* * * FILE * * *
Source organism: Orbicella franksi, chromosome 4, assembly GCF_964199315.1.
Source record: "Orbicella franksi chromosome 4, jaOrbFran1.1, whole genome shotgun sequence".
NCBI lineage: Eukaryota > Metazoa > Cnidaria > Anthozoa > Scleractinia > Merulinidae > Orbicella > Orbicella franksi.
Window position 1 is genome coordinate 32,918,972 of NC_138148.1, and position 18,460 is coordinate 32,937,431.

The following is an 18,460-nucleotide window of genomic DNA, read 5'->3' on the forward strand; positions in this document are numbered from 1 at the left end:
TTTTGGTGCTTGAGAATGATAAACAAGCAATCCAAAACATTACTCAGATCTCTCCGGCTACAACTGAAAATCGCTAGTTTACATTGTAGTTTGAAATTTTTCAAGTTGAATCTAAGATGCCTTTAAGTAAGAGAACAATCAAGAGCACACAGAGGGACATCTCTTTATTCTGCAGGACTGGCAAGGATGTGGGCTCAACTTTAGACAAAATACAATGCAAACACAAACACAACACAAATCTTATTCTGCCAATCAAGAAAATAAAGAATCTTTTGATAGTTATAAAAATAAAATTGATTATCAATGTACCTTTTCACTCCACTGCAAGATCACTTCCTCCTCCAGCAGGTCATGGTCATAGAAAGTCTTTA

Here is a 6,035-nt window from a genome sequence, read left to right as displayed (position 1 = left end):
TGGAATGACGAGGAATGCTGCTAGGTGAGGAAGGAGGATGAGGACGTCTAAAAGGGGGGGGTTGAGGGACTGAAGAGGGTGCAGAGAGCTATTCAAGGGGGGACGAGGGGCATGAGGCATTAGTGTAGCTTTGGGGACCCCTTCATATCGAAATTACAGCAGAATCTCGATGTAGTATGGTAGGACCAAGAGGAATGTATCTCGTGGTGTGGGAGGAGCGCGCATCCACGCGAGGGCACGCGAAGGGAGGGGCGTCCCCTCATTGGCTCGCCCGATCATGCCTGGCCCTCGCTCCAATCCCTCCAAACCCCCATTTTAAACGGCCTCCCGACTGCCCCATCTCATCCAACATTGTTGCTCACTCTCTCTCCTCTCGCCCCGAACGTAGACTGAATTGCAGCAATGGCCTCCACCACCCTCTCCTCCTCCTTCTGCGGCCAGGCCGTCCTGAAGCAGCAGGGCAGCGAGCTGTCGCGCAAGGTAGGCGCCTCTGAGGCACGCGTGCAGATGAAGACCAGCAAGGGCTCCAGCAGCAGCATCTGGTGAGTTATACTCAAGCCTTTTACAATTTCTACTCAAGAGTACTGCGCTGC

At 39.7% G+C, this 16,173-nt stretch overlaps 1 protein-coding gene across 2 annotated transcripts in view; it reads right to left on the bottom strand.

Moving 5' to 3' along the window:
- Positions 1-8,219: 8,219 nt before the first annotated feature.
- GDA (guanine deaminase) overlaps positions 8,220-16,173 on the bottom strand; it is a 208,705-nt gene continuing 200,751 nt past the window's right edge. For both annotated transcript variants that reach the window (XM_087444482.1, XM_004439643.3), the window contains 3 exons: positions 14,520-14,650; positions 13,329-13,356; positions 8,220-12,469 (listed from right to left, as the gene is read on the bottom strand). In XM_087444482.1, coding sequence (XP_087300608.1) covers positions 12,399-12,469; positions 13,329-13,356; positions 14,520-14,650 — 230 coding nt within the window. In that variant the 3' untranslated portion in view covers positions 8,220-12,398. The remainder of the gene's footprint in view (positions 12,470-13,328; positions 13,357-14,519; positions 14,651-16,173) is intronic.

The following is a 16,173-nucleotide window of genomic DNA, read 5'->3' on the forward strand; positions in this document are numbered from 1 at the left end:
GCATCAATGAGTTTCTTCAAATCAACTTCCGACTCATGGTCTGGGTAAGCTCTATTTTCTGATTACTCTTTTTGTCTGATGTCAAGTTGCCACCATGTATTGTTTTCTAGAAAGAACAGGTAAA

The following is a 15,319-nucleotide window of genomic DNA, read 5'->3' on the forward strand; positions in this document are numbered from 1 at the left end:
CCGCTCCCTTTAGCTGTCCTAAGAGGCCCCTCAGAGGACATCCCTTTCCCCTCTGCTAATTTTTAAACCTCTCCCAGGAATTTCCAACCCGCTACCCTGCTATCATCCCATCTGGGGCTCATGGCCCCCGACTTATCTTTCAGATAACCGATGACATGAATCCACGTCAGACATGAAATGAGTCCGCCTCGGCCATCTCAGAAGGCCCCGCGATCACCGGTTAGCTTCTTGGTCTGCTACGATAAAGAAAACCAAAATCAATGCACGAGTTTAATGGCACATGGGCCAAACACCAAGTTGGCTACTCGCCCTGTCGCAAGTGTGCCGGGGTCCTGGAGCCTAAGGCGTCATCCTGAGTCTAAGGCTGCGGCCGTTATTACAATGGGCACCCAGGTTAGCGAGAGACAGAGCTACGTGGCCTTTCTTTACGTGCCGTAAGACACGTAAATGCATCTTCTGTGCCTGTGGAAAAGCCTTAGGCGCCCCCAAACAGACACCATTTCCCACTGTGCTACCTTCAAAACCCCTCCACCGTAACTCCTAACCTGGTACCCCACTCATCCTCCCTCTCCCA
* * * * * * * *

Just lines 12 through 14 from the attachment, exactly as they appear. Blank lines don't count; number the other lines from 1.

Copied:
- GDA (guanine deaminase) overlaps positions 8,220-16,173 on the bottom strand; it is a 208,705-nt gene continuing 200,751 nt past the window's right edge. For both annotated transcript variants that reach the window (XM_087444482.1, XM_004439643.3), the window contains 3 exons: positions 14,520-14,650; positions 13,329-13,356; positions 8,220-12,469 (listed from right to left, as the gene is read on the bottom strand). In XM_087444482.1, coding sequence (XP_087300608.1) covers positions 12,399-12,469; positions 13,329-13,356; positions 14,520-14,650 — 230 coding nt within the window. In that variant the 3' untranslated portion in view covers positions 8,220-12,398. The remainder of the gene's footprint in view (positions 12,470-13,328; positions 13,357-14,519; positions 14,651-16,173) is intronic.

The following is a 16,173-nucleotide window of genomic DNA, read 5'->3' on the forward strand; positions in this document are numbered from 1 at the left end:
GCATCAATGAGTTTCTTCAAATCAACTTCCGACTCATGGTCTGGGTAAGCTCTATTTTCTGATTACTCTTTTTGTCTGATGTCAAGTTGCCACCATGTATTGTTTTCTAGAAAGAACAGGTAAA